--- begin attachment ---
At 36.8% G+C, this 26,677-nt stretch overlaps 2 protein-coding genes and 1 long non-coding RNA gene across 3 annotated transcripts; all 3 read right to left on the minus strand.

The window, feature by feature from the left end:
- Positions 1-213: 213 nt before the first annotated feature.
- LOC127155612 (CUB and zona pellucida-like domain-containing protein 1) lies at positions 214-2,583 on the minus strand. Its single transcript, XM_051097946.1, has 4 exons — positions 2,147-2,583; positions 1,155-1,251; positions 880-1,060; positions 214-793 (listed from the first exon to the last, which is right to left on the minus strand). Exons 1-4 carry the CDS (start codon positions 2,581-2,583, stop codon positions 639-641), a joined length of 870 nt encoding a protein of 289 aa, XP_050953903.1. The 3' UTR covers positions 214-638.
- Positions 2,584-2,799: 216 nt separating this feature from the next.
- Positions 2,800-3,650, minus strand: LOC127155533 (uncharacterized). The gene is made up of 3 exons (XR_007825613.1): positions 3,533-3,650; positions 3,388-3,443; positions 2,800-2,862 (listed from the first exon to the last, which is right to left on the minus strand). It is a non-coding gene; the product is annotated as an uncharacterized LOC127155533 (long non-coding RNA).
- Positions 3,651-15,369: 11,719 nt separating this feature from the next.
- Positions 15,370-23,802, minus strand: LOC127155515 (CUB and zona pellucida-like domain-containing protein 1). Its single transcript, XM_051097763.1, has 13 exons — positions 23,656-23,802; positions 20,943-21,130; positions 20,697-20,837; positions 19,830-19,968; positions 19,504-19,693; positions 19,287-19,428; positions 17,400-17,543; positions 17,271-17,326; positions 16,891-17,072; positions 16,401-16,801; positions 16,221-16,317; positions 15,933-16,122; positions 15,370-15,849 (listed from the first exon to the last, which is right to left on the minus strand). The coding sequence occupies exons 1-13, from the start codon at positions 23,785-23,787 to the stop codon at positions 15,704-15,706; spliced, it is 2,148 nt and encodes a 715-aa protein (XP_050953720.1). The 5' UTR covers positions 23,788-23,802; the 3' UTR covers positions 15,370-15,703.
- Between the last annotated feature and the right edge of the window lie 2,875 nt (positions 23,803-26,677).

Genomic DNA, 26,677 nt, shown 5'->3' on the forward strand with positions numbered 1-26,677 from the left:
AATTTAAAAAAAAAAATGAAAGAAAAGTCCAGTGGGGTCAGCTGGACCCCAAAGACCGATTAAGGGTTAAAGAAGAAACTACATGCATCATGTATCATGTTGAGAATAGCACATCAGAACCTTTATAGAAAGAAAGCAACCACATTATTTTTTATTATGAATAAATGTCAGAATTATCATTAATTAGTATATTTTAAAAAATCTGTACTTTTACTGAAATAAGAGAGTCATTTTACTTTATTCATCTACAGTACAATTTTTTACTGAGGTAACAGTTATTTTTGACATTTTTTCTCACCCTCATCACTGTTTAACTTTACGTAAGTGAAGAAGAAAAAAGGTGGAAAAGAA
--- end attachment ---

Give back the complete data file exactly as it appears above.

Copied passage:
At 36.8% G+C, this 26,677-nt stretch overlaps 2 protein-coding genes and 1 long non-coding RNA gene across 3 annotated transcripts; all 3 read right to left on the minus strand.

The window, feature by feature from the left end:
- Positions 1-213: 213 nt before the first annotated feature.
- LOC127155612 (CUB and zona pellucida-like domain-containing protein 1) lies at positions 214-2,583 on the minus strand. Its single transcript, XM_051097946.1, has 4 exons — positions 2,147-2,583; positions 1,155-1,251; positions 880-1,060; positions 214-793 (listed from the first exon to the last, which is right to left on the minus strand). Exons 1-4 carry the CDS (start codon positions 2,581-2,583, stop codon positions 639-641), a joined length of 870 nt encoding a protein of 289 aa, XP_050953903.1. The 3' UTR covers positions 214-638.
- Positions 2,584-2,799: 216 nt separating this feature from the next.
- Positions 2,800-3,650, minus strand: LOC127155533 (uncharacterized). The gene is made up of 3 exons (XR_007825613.1): positions 3,533-3,650; positions 3,388-3,443; positions 2,800-2,862 (listed from the first exon to the last, which is right to left on the minus strand). It is a non-coding gene; the product is annotated as an uncharacterized LOC127155533 (long non-coding RNA).
- Positions 3,651-15,369: 11,719 nt separating this feature from the next.
- Positions 15,370-23,802, minus strand: LOC127155515 (CUB and zona pellucida-like domain-containing protein 1). Its single transcript, XM_051097763.1, has 13 exons — positions 23,656-23,802; positions 20,943-21,130; positions 20,697-20,837; positions 19,830-19,968; positions 19,504-19,693; positions 19,287-19,428; positions 17,400-17,543; positions 17,271-17,326; positions 16,891-17,072; positions 16,401-16,801; positions 16,221-16,317; positions 15,933-16,122; positions 15,370-15,849 (listed from the first exon to the last, which is right to left on the minus strand). The coding sequence occupies exons 1-13, from the start codon at positions 23,785-23,787 to the stop codon at positions 15,704-15,706; spliced, it is 2,148 nt and encodes a 715-aa protein (XP_050953720.1). The 5' UTR covers positions 23,788-23,802; the 3' UTR covers positions 15,370-15,703.
- Between the last annotated feature and the right edge of the window lie 2,875 nt (positions 23,803-26,677).

Genomic DNA, 26,677 nt, shown 5'->3' on the forward strand with positions numbered 1-26,677 from the left:
AATTTAAAAAAAAAAATGAAAGAAAAGTCCAGTGGGGTCAGCTGGACCCCAAAGACCGATTAAGGGTTAAAGAAGAAACTACATGCATCATGTATCATGTTGAGAATAGCACATCAGAACCTTTATAGAAAGAAAGCAACCACATTATTTTTTATTATGAATAAATGTCAGAATTATCATTAATTAGTATATTTTAAAAAATCTGTACTTTTACTGAAATAAGAGAGTCATTTTACTTTATTCATCTACAGTACAATTTTTTACTGAGGTAACAGTTATTTTTGACATTTTTTCTCACCCTCATCACTGTTTAACTTTACGTAAGTGAAGAAGAAAAAAGGTGGAAAAGAA